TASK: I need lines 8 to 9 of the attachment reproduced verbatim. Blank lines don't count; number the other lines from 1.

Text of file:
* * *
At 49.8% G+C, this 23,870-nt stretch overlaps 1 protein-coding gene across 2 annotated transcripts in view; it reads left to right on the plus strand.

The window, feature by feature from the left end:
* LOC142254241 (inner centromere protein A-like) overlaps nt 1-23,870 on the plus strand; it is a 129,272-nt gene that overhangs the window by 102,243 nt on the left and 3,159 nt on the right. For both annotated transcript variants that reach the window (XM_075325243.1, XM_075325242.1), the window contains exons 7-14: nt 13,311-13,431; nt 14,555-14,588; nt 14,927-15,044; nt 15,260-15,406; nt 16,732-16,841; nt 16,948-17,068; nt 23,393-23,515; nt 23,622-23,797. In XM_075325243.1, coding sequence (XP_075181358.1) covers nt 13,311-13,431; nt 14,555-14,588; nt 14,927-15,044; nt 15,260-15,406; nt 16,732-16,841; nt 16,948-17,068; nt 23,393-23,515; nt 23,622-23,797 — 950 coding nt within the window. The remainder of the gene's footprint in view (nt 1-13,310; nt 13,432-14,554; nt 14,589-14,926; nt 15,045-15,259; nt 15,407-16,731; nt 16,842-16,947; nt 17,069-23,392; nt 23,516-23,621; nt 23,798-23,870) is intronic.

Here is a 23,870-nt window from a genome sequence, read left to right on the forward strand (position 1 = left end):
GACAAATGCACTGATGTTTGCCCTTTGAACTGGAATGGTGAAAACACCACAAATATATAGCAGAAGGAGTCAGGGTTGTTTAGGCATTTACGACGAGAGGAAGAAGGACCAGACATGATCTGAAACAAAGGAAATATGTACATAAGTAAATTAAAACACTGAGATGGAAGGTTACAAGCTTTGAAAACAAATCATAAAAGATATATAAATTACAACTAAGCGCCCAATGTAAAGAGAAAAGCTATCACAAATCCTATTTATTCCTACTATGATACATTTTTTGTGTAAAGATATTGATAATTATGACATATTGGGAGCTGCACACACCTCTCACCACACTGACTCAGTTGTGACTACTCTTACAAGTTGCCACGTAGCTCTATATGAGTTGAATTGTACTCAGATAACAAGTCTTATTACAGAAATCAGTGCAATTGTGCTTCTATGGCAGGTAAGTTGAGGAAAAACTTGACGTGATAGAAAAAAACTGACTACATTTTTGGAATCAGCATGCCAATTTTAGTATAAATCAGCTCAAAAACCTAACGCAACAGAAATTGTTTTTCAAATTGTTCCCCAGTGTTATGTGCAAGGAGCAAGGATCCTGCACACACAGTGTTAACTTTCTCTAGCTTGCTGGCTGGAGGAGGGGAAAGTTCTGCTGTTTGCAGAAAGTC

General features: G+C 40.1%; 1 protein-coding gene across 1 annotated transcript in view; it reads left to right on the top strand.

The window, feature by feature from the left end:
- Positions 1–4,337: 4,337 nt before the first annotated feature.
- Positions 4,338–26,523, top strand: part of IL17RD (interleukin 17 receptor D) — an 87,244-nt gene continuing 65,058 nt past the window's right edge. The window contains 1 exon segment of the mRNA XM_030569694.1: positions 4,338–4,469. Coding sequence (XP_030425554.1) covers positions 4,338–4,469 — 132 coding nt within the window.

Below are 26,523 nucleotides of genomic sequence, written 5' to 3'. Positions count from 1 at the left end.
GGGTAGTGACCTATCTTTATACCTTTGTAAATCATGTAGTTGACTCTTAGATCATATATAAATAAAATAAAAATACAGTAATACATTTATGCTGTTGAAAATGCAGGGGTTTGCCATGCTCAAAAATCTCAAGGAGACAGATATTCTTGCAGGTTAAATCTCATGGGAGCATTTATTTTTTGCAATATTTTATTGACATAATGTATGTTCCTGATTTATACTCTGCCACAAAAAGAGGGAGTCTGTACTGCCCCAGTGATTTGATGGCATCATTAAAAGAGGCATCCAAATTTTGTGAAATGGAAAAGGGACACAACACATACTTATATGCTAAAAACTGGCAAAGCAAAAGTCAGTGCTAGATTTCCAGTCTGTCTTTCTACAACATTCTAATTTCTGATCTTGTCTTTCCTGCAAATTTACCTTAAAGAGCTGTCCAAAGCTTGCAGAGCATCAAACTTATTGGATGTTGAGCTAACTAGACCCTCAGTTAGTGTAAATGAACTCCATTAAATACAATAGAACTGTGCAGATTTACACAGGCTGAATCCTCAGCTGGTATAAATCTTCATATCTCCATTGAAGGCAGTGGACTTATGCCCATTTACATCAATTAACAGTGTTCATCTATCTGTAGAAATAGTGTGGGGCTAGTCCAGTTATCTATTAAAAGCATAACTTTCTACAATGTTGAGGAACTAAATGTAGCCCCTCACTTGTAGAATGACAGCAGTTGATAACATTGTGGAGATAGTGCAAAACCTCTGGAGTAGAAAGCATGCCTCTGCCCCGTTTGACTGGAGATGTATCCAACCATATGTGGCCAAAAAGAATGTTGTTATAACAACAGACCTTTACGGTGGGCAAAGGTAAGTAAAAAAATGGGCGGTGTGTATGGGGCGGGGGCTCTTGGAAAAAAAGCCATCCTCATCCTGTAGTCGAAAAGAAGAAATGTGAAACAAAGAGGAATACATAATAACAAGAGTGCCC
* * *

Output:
- Positions 1–4,337: 4,337 nt before the first annotated feature.
- Positions 4,338–26,523, top strand: part of IL17RD (interleukin 17 receptor D) — an 87,244-nt gene continuing 65,058 nt past the window's right edge. The window contains 1 exon segment of the mRNA XM_030569694.1: positions 4,338–4,469. Coding sequence (XP_030425554.1) covers positions 4,338–4,469 — 132 coding nt within the window.